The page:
Early Intervention Information
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NYPTA Supports S6002-A8316

AN ACT to amend the public health law, in relation to the financial
responsibility for and reimbursement of payment for early intervention
services by the state

Letter of Support
Senate Bill
Assembly Bill


Early Intervention update

The Nassau County Supreme Court ruled to preliminarily enjoin the enforcement of the DOH adopted regulations that would prevent EI evaluators from providing service to children in the EI Program, effective February 9, 2013. Children referred to the program on or after that date can be evaluated and treated by the same provider. DOH has filed an appeal. We will keep you updated on developments.

posted 2/21/2013


Dear NYPTA Member,

We need your help! As you may know, the State has already reduced reimbursement rates and imposed numerous mandates on physical therapist providers in the Early Intervention (EI) program. Once again, the Governor’s 2013 proposed budget includes program modifications to the Early Intervention program, which will make it more difficult for children and their families to access services.

In an effort to help all of our members that these changes will affect, We are asking that you please take the time to send this letter to your individual Assembly members and Senators. If you’re not sure who your Assembly and Senate representatives are, click on the following link:
http://capwiz.com/amerpta/officials/state/?state=NY&lvl=L

posted 2/12/2013


Early Intervention – Proposed Changes to Public Health Law

As you may know, the New York State legislature passed a budget last week. As we reported previously, the Governor has proposed changes to the Public Health Law that would have made several changes to the Early Intervention Program.

If you took the time to call or write your legislators on this issue, please be assured that your activism was key in holding off some of the proposed changes that would have more negatively impacted EI providers. Thank you!

The legislature rejected some of the proposals, accepted some and modified others. The final outcome follows:
 

Accepted legislation

  • require EI service coordinators to notify the Office of Persons with Developmental Disabilities (OPWDD) if a child may be eligible3 for OPWDD services;
  • require that the EI service coordinator implement the Individualized Family Service Plans (IFSP) in a timely manner;
  • remove State Education Department (SED) authority to approve EI providers for the Preschool Special Education Program;
  • authorize an increase in the percentage of state aid reimbursement to municipalities for EI services with Division of the Budget (DOB) approval;
  • authorize the Department of Health (DOH) to contract with a fiscal agent through a mini-bid process; and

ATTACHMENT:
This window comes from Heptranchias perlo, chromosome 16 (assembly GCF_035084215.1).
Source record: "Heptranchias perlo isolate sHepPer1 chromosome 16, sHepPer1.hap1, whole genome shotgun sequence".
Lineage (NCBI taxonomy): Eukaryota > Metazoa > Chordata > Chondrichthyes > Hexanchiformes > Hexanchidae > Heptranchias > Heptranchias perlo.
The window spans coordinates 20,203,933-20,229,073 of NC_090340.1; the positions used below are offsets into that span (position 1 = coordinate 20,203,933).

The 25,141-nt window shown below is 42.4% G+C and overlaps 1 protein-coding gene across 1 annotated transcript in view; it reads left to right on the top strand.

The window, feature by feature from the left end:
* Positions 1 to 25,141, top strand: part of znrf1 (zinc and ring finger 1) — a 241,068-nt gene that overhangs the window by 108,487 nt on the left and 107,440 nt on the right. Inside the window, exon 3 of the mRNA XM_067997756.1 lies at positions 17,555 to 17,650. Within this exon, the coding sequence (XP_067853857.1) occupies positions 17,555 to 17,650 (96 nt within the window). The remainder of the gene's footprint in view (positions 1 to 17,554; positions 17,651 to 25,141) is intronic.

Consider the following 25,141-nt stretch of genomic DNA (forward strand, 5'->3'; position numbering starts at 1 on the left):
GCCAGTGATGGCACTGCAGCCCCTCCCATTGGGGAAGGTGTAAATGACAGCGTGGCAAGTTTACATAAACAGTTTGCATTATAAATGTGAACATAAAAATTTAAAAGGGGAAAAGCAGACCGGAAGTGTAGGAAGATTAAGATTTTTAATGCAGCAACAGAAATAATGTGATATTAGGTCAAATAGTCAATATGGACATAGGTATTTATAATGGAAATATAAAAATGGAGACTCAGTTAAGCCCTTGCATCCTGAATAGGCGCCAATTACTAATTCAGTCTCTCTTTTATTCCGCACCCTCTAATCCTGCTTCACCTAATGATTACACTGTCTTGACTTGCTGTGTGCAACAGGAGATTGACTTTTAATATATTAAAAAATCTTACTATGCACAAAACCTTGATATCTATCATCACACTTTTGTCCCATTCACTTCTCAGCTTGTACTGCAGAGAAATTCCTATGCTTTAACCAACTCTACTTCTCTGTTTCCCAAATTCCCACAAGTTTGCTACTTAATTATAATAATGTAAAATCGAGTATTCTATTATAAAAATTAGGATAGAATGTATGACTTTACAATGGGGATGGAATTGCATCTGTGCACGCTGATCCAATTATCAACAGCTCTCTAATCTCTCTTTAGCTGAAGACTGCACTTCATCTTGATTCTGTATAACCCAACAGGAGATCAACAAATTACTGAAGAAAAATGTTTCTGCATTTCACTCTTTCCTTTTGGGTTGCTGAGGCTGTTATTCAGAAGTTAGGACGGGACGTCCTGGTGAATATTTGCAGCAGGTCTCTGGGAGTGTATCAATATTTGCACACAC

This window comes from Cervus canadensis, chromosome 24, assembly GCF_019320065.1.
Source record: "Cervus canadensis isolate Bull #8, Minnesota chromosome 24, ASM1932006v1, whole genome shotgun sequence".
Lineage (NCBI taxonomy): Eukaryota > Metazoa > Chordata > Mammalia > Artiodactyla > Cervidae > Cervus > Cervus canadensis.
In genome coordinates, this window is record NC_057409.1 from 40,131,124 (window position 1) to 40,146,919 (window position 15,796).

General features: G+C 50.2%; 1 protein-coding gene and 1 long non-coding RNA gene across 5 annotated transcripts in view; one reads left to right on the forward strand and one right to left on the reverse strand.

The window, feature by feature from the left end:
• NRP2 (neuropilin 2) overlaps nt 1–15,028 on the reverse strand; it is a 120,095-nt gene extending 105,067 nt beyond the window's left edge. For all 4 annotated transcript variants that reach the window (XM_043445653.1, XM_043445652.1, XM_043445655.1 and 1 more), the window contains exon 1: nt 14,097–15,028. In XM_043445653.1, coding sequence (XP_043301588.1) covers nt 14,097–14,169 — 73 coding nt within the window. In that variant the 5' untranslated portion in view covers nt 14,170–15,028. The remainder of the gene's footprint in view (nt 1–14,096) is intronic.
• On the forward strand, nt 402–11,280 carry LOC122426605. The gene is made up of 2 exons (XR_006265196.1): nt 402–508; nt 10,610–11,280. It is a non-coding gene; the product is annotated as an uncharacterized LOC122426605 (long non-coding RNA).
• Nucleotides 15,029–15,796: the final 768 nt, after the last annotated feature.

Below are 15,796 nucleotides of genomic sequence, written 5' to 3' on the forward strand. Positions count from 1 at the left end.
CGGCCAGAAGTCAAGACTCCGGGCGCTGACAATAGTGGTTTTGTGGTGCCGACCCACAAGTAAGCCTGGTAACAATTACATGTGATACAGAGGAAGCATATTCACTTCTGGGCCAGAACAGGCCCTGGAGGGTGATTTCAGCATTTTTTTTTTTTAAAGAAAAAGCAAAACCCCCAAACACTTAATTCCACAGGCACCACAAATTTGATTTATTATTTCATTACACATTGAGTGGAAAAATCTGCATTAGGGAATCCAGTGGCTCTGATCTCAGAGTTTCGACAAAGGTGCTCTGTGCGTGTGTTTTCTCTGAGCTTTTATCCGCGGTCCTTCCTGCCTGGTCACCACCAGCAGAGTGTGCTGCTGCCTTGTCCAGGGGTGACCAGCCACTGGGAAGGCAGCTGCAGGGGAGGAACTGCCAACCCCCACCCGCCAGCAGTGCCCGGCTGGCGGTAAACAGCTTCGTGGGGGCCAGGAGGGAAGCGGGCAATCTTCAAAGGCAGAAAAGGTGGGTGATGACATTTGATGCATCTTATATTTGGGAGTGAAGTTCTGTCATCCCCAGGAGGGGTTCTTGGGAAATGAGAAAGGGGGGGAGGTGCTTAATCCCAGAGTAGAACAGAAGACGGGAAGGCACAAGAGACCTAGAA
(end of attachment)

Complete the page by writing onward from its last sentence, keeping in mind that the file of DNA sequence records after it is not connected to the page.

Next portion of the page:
• require providers submit claims through the fiscal agent

Modified legislation

  • remove the authorization for municipalities to contract with EI providers, require service coordinators to assume various responsibilities from the municipality, and require service coordinators to provide performance reports to the municipality by providing for municipal oversight of providers; and
  • allow the DOH to approve EI providers and enter into agreements as necessary by requiring DOH to use best efforts to ensure adequate provider capacity in the EI program

Rejected legislation

  • require EI program evaluators to belong to the provider network of the parents’ HMO or other insurer;
  • authorize representatives of third party payers to attend IFSP meetings;
  • require children enrolled in EI that are covered under a third party payer plan that provides coverage for EI services from a provider within such plan’s network except under certain circumstances;
  • allow New York State to increase the percentage of state aid reimbursement to municipalities for EI respite services at the discretion of DOH and with DOB approval;
  • require an arms-length relationship between an evaluator, service coordinator, and EI provider;
  • require all approved evaluators and EI providers to maintain contracts with a sufficient number of insurers;
  • require third party payers to make available an adequate number of EI service providers consistent with EI program enrollment and require third party payers to make the list of EI providers publicly available and to review it quarterly;
  • require insurers to pay in-network provider rates negotiated between the provider and the insurer and require out-of-network providers to be reimbursed at rates set by DOH;
  • prohibit third party payers from denying EI service claims; provide that covered EI services do not count toward and established maximum annual or lifetime monetary limit but be subject to an insurer’s policy or visit limitations;
  • and to require insurance providers to provide municipalities and service coordinators with information on the extent of benefits within 15 days.

 


posted 4/10/2012

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